I am studying the cause and effect of the changes that happens inside the cardiomyocytes during heart failure.

But instead of doing real life experiments on these cells (which is very expensive in terms of money and time), I have developed a computer simulation of the cell’s metabolism and function. The model can simulate how the molecules like ATP, ADP etc move inside the cell and help the cell to beat.

It sounds complicated! but the simulation is built on very basic knowledge of physics, chemistry, math and biology. The model looks just like the algebraic equations we solve in our high school maths class, just that I have to deal with many of them.

I basically tweak the mathematical equations and create simulations of heart failure in diabetes. Afterwards, it is just like doing real experiments, I need to analyse the results and figure out what goes wrong inside the cell.

What type of building (or otherwise) do you work in?

My work is mostly on computers, so I don’t need to spend much time in the office or any lab. I often work from my home, and sometimes, exotic locations around the world.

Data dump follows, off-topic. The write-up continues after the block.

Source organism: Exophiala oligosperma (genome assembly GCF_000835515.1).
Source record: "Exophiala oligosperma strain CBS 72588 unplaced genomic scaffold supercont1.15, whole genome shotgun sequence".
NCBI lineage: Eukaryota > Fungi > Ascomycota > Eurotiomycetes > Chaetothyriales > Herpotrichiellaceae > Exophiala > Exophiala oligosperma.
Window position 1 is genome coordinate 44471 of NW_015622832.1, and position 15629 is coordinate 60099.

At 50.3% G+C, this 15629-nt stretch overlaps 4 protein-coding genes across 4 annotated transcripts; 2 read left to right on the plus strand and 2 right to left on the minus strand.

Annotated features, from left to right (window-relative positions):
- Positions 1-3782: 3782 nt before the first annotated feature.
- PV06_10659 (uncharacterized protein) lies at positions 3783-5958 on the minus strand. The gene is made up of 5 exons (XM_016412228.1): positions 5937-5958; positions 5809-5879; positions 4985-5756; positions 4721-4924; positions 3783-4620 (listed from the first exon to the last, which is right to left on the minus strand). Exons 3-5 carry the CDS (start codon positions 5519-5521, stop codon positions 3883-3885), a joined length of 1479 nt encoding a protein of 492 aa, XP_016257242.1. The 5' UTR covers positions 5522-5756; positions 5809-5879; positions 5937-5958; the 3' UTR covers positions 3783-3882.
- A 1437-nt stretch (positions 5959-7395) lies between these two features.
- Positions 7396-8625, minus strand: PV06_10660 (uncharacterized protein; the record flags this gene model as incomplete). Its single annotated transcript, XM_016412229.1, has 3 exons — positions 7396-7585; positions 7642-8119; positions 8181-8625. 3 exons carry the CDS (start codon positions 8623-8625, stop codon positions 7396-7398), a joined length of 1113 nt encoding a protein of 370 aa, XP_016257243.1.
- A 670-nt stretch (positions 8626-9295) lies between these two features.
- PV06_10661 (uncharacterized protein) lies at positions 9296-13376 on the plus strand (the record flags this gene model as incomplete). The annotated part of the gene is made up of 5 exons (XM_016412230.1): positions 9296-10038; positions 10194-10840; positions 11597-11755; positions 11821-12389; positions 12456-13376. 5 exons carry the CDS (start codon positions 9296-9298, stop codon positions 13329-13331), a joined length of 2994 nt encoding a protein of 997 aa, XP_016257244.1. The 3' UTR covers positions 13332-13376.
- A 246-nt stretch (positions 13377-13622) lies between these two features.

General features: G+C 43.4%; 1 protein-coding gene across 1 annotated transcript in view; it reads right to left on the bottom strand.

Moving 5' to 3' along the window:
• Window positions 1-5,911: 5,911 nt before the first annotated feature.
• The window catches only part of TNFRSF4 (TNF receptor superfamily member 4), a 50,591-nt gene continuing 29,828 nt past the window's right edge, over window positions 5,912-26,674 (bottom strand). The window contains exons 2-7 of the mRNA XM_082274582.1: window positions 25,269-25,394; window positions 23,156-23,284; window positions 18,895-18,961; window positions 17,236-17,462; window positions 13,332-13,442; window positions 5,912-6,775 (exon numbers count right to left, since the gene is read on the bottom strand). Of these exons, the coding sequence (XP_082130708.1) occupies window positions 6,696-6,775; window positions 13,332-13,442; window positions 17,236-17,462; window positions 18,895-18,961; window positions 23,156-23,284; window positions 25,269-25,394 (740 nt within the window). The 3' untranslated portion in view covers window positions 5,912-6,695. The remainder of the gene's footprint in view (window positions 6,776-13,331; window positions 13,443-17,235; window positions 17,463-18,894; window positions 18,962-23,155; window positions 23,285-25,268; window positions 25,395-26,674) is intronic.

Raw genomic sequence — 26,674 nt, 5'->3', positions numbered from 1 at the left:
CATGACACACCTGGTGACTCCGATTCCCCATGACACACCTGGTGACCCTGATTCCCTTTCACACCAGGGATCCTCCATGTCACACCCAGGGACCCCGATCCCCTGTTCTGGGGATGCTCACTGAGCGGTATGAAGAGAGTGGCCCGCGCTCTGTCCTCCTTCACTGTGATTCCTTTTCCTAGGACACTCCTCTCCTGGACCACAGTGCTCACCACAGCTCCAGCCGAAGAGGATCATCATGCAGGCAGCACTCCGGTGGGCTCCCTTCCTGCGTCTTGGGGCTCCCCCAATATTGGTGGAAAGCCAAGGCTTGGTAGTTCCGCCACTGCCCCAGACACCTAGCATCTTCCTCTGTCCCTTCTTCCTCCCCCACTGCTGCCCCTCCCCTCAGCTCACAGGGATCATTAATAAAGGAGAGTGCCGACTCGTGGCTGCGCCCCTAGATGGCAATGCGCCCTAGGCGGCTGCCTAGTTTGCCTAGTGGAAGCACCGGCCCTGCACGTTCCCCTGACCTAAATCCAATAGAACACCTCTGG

Having said that, I have an office space with a very powerful computer and three monitors (No! not a gaming PC) where I run my simulations.

 

What STEM disciplines are involved with your work?

As I mentioned before, knowledge in physics, chemistry, math are very vital for my research.

Also, I have to use a bit of my knowledge from computer engineering to design the simulations and run them successfully without burning up the computers.

And most importantly, I need to be up to date with all the recent happenings and research in Cell Biology and Heart Physiology.

What other STEM People do you work with?

I work with Biomedical Engineers, Experimental Biologists and Physiologists.

What does a typical day for you look like?

Some days can be rough! I have to work the whole day (and night) trying to fix a small error hidden inside thousand lines of codes. Sometimes, it is even harder when the simulations don’t give me expected results. I have to run the simulations for days after days and wait for some ‘good’ results.